When a resident did something major for the first time in the therapy dept., it was usually acknowledged by the other residents and the staff. I cannot tell how many times, while my therapist and I were walking through the halls, that we were stopped so that another resident or a staff member could congratulate me on how well I was doing, or by clapping, grinning, and giving encouragement. Even residents who couldn't speak would cheer me on in their own way! There were many days I might have been tempted to throw in the towel had it not been for all of the encouragement I got. It wasn't just what I got at the nursing home, it was my family, my friends, people online that I don't even know but who are friends of people I know...all of it together kept me determined to live up to that encouragement.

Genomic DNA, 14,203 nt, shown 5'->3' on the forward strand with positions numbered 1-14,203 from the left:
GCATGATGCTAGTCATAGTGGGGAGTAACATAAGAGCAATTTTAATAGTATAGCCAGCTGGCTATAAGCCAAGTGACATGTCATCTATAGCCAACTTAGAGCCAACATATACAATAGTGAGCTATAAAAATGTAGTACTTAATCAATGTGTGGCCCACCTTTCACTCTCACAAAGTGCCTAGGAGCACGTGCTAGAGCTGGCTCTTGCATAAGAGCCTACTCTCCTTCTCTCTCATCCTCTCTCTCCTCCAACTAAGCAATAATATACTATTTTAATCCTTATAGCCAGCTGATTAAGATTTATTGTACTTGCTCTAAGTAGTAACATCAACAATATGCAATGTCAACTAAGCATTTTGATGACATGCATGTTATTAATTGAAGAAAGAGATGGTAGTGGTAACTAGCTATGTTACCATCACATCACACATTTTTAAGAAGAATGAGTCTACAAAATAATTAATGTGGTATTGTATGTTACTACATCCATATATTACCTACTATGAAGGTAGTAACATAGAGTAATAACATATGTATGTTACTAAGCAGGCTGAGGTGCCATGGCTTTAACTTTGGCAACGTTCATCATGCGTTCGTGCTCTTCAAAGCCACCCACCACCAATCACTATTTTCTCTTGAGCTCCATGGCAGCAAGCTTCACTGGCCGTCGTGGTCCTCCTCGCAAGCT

I kinda joke that I had three awesome men behind me(see last picture #HAWMC post #25), supporting me throughout my whole stint in therapy. My hubby and my son of course were behind me, cheering me on. But in a more literal sense, I had my therapist, Jim, behind me as well. Not only was he a major source of support and a huge cheerleader, he was, in a very literal sense, behind me all the way. Just the nature of teaching me to walking again means he walked behind me holding on to the gait belt to support me and keep me from falling. In all the months of working with him and hearing other residents speak of him, I only heard ONE negative comment about Jim. Given that the comment was from someone who has dementia, and given what I know of Jim, I had to discredit that negative comment. It simply cannot be true. The comment was that Jim came in very early on a Sunday morning wanting the resident to jog around the building outside in the cold. First, PT generally did not work on Sundays, an occasional Saturday, yes, but I don't recall EVER seeing any of the PT staff on a Sunday. Second, Jim generally worked as late as 6pm, which meant since the staff usually had 8 hr shifts, he came in at 10am. Even with me being a major night owl, I don't consider 10am to be "very early". Third, I certainly do not think Jim would ever ask a resident who has congestive heart failure to jog around the building, outside and in the cold. That just sounds so far from something the Jim I know would do that I have to believe it was the dementia talking. Aside from that one person, every single resident that Jim worked with who made a comment to me about him had only favorable things to say. I should say highly favorable to be honest. Even other staff members only had good things to say about Jim. The only things I ever heard that were remotely close to being negative about Jim were things like "Man he really worked us out hard tonight." or similar comments. Those were from the other therapists who had decided they needed to get healthy and begin exercising. So they all exercised together after work. And it seems as if Jim took the lead in making the plan of what exercises they'd do. So I hardly count those comments as negative. Even residents who didn't work with Jim but saw him in the therapy room while they were in there, or while he was working with their roommate, or walking with a resident in the halls, complimented him. It is no wonder that when the Resident Council began voting on an Employee of the Month, he was nominated in the first month and voted as the first Resident Council Employee of the Month.